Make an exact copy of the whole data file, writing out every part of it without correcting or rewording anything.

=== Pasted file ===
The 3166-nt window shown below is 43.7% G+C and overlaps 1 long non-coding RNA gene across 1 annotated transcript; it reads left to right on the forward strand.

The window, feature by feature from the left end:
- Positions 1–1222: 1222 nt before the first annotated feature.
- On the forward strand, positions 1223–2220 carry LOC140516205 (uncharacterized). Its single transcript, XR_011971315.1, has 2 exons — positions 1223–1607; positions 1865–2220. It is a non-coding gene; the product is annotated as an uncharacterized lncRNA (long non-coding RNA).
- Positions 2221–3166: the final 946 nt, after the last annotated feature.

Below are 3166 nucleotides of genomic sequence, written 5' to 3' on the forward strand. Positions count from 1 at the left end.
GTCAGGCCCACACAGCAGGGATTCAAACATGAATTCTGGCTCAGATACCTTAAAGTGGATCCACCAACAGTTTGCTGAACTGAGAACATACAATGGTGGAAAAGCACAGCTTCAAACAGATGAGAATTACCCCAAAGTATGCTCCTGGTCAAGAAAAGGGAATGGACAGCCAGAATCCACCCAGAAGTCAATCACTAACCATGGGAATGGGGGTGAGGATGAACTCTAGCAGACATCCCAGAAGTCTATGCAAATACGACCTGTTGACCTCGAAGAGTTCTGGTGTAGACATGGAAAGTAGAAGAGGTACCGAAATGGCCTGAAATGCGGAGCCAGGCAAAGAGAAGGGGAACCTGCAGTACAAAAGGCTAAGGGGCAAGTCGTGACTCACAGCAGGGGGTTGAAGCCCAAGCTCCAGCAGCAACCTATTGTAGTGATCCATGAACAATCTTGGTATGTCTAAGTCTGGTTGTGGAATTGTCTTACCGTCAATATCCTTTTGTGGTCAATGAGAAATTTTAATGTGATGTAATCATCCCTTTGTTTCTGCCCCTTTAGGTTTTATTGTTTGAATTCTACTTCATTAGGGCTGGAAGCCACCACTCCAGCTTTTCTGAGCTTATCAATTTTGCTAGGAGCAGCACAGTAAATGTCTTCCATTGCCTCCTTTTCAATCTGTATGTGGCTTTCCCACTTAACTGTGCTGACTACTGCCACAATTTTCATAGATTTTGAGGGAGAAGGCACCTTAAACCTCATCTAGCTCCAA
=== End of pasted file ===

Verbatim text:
The 3166-nt window shown below is 43.7% G+C and overlaps 1 long non-coding RNA gene across 1 annotated transcript; it reads left to right on the forward strand.

The window, feature by feature from the left end:
- Positions 1–1222: 1222 nt before the first annotated feature.
- On the forward strand, positions 1223–2220 carry LOC140516205 (uncharacterized). Its single transcript, XR_011971315.1, has 2 exons — positions 1223–1607; positions 1865–2220. It is a non-coding gene; the product is annotated as an uncharacterized lncRNA (long non-coding RNA).
- Positions 2221–3166: the final 946 nt, after the last annotated feature.

Below are 3166 nucleotides of genomic sequence, written 5' to 3' on the forward strand. Positions count from 1 at the left end.
GTCAGGCCCACACAGCAGGGATTCAAACATGAATTCTGGCTCAGATACCTTAAAGTGGATCCACCAACAGTTTGCTGAACTGAGAACATACAATGGTGGAAAAGCACAGCTTCAAACAGATGAGAATTACCCCAAAGTATGCTCCTGGTCAAGAAAAGGGAATGGACAGCCAGAATCCACCCAGAAGTCAATCACTAACCATGGGAATGGGGGTGAGGATGAACTCTAGCAGACATCCCAGAAGTCTATGCAAATACGACCTGTTGACCTCGAAGAGTTCTGGTGTAGACATGGAAAGTAGAAGAGGTACCGAAATGGCCTGAAATGCGGAGCCAGGCAAAGAGAAGGGGAACCTGCAGTACAAAAGGCTAAGGGGCAAGTCGTGACTCACAGCAGGGGGTTGAAGCCCAAGCTCCAGCAGCAACCTATTGTAGTGATCCATGAACAATCTTGGTATGTCTAAGTCTGGTTGTGGAATTGTCTTACCGTCAATATCCTTTTGTGGTCAATGAGAAATTTTAATGTGATGTAATCATCCCTTTGTTTCTGCCCCTTTAGGTTTTATTGTTTGAATTCTACTTCATTAGGGCTGGAAGCCACCACTCCAGCTTTTCTGAGCTTATCAATTTTGCTAGGAGCAGCACAGTAAATGTCTTCCATTGCCTCCTTTTCAATCTGTATGTGGCTTTCCCACTTAACTGTGCTGACTACTGCCACAATTTTCATAGATTTTGAGGGAGAAGGCACCTTAAACCTCATCTAGCTCCAA